Doctors treating Pervez Musharraf could recommend that he must go abroad for treatment of a heart problem and courts would be bound to follow such an opinion,the former Pakistani dictator’s lawyer said on Friday.
Ahmed Raza Kasuri,a key member of Musharraf’s legal team,said doctors at the Armed Forces Institute of Cardiology in Rawalpindi could make a recommendation to send the 70-year-old former army chief abroad for treatment.
“Doctors’ opinion will be final and the court is bound to follow it,” he told reporters outside the hospital where Musharraf is being treated since he fell ill while travelling to a special court on Thursday to face charges of high treason for imposing emergency in 2007.
Musharraf’s spokesperson Aasia Ishaque said he had suffered a “severe heart attack”.
His legal team expects to get his medical reports by Sunday evening and they would be presented in the special court during the next hearing on Monday,Kasuri said.
“No one can challenge the doctors’ report – if the doctors advise to take him abroad for medical treatment then the doctors’ opinion will be carried out,” he said.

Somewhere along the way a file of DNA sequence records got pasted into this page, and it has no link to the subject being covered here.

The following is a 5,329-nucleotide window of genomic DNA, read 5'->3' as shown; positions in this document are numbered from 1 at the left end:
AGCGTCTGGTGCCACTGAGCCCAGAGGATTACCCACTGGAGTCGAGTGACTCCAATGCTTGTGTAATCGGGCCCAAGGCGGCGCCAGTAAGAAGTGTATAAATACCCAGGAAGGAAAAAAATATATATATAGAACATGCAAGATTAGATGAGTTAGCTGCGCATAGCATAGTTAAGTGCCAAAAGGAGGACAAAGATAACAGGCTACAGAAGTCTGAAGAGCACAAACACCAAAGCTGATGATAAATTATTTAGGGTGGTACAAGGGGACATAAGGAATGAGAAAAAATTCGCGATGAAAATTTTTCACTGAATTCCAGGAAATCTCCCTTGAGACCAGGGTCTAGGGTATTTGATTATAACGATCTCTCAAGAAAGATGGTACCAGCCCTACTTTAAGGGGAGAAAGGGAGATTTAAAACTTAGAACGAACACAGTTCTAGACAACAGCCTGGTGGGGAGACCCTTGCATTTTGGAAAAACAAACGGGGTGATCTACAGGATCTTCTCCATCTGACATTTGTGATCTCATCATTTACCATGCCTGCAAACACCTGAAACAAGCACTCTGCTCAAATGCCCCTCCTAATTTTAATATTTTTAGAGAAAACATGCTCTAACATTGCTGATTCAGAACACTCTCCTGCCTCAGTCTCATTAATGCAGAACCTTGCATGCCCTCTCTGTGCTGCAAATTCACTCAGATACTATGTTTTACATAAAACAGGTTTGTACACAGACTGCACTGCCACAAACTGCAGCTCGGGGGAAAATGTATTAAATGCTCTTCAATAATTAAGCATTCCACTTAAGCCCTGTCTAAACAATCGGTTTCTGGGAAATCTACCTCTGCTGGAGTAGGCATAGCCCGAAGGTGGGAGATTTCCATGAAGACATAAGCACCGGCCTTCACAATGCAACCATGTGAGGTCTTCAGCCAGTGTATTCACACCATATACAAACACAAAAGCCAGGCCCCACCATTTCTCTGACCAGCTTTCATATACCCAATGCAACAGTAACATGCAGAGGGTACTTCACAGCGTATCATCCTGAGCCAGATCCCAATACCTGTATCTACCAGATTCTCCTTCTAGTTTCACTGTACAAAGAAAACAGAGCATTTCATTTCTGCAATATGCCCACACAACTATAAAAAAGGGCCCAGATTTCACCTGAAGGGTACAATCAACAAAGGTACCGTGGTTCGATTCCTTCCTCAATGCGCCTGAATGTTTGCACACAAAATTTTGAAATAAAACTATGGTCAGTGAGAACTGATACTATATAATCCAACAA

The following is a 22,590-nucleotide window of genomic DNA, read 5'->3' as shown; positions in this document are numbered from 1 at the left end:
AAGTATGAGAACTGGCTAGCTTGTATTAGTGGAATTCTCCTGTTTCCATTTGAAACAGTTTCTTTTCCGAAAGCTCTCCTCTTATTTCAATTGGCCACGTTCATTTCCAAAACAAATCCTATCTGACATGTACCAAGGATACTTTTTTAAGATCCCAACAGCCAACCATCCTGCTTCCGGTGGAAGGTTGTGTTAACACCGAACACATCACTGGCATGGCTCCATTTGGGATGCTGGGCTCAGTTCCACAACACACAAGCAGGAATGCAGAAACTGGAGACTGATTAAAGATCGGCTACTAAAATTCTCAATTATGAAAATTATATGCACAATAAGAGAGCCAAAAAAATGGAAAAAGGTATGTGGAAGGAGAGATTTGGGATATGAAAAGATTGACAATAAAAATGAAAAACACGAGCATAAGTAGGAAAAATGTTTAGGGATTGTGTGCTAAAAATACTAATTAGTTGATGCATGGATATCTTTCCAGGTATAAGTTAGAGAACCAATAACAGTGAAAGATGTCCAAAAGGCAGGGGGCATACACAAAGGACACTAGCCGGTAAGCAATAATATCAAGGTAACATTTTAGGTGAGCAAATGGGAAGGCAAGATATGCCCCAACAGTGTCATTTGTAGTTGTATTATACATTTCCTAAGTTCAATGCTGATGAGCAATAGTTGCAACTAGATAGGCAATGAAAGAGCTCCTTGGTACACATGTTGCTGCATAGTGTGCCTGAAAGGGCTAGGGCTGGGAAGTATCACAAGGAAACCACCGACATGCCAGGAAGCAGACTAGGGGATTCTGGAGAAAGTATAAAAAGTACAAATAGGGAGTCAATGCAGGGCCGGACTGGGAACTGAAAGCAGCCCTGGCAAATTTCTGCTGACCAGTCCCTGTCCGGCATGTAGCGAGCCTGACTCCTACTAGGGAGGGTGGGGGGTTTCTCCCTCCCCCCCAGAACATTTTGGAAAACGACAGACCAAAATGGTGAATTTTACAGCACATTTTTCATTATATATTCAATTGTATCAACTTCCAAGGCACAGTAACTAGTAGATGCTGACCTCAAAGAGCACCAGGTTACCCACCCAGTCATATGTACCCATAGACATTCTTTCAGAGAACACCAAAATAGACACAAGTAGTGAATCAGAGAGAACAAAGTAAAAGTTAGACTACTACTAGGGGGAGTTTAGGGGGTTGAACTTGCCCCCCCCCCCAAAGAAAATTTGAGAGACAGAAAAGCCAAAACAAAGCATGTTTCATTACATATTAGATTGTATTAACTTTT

Musharraf’s condition “remains static but not dangerous” and he was in the intensive care unit,he said. He added that Musharraf was “under stress” but refused to go into details.
Kasuri said,”He was on his way to the special court when he suddenly had a depression,heart sink hone laga (his heart started sinking).”
Dawn News quoted its sources as saying that three vessels in Musharraf’s heart “are blocked and he would either require an angioplasty or a heart by-pass”. The possibility of his treatment in Dubai or London was being considered,it said.
The sources said Musharraf was being administered blood thinning medication. They said he had experienced extreme mental stress which led to chest pains.
So far,no statement has been issued by the Armed Forces Institute of Cardiology about Musharraf’s condition.
The sudden health scare was met with scepticism from some observers and media speculation that it could be part of a “secret deal” that would allow Musharraf to leave Pakistan on medical grounds.
Musharraf is the first army chief to face trial for treason. If convicted,he could get life imprisonment or the death penalty. The trial has also raised the possibility of a standoff between the civilian government and the powerful army.
The former President is facing several criminal cases dating back to his rule and he is also barred from travelling out of Pakistan.